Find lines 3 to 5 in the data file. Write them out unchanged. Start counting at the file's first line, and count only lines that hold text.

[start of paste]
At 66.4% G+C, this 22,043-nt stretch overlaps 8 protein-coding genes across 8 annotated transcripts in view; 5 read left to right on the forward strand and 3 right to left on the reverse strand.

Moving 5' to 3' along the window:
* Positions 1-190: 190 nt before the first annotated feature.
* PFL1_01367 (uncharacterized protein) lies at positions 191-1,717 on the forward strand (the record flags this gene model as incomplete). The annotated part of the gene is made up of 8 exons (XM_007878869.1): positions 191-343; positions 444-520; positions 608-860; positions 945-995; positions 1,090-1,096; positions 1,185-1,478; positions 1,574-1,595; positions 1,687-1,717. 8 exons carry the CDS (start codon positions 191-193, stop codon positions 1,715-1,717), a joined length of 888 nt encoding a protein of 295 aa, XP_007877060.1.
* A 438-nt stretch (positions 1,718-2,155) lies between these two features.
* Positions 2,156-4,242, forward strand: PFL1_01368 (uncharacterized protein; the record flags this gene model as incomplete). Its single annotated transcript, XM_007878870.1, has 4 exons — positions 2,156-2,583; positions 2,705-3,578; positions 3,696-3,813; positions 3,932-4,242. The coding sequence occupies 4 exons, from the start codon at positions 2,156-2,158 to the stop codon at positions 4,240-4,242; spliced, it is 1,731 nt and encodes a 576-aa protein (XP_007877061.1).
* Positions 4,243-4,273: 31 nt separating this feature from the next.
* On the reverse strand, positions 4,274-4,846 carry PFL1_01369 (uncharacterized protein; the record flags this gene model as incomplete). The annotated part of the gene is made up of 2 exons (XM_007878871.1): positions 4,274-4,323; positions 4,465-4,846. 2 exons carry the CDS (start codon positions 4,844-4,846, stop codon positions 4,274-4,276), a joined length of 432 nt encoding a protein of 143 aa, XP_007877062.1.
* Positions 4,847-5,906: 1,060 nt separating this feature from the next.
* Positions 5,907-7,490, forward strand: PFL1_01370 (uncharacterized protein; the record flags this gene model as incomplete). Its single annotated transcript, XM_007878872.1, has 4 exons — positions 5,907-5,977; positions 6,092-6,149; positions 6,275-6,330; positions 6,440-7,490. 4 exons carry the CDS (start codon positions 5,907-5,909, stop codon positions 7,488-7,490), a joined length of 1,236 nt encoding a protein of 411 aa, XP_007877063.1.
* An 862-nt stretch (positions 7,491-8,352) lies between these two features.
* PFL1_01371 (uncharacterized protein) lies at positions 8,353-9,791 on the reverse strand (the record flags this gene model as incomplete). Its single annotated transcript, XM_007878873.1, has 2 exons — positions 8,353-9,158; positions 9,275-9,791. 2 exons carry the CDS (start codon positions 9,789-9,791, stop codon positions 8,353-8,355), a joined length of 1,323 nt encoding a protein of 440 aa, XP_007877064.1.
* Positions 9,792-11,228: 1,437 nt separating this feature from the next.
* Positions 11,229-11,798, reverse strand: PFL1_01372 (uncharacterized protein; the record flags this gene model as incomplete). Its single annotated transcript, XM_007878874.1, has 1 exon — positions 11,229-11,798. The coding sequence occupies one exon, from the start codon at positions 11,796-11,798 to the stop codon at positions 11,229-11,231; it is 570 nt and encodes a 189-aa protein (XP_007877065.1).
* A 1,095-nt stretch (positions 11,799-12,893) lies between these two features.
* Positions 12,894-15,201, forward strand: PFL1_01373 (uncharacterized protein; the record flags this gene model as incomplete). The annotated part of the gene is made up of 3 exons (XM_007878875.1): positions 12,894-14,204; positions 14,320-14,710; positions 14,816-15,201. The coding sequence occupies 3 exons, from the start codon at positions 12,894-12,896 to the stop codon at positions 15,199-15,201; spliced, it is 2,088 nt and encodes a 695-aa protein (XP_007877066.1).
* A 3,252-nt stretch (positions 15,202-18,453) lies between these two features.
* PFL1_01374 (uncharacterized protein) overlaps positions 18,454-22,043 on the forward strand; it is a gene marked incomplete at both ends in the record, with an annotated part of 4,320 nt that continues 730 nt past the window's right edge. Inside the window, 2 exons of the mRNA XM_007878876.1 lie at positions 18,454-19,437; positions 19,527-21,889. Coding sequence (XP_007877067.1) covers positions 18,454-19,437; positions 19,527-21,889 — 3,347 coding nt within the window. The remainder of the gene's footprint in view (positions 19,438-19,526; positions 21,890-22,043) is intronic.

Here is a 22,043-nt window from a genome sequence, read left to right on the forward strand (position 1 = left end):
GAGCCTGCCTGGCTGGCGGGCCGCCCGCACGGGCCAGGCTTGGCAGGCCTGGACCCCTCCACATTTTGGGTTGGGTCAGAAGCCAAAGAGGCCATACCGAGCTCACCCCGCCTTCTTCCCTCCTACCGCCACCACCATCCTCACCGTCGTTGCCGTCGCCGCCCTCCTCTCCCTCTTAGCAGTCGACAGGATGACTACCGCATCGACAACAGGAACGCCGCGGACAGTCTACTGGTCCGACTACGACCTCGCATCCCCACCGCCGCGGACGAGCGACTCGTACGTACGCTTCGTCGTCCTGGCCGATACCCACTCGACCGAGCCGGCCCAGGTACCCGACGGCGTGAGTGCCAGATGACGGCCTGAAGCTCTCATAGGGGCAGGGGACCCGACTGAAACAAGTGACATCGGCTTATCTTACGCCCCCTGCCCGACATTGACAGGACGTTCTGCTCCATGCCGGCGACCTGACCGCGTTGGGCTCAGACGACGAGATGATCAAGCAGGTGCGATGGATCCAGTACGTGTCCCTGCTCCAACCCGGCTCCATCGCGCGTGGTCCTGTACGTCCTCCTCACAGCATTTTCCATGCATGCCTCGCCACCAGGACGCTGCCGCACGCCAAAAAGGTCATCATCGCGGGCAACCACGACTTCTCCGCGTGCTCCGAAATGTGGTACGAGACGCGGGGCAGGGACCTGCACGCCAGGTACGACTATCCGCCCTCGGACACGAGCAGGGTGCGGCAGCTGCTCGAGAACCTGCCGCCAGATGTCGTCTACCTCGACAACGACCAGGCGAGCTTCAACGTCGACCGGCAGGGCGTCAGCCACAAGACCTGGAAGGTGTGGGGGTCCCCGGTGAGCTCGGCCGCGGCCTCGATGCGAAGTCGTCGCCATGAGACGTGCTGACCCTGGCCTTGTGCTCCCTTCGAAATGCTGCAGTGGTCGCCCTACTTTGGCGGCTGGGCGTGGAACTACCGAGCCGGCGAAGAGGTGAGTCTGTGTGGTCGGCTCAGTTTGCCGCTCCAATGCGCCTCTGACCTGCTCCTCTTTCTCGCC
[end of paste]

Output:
* Positions 1-190: 190 nt before the first annotated feature.
* PFL1_01367 (uncharacterized protein) lies at positions 191-1,717 on the forward strand (the record flags this gene model as incomplete). The annotated part of the gene is made up of 8 exons (XM_007878869.1): positions 191-343; positions 444-520; positions 608-860; positions 945-995; positions 1,090-1,096; positions 1,185-1,478; positions 1,574-1,595; positions 1,687-1,717. 8 exons carry the CDS (start codon positions 191-193, stop codon positions 1,715-1,717), a joined length of 888 nt encoding a protein of 295 aa, XP_007877060.1.
* A 438-nt stretch (positions 1,718-2,155) lies between these two features.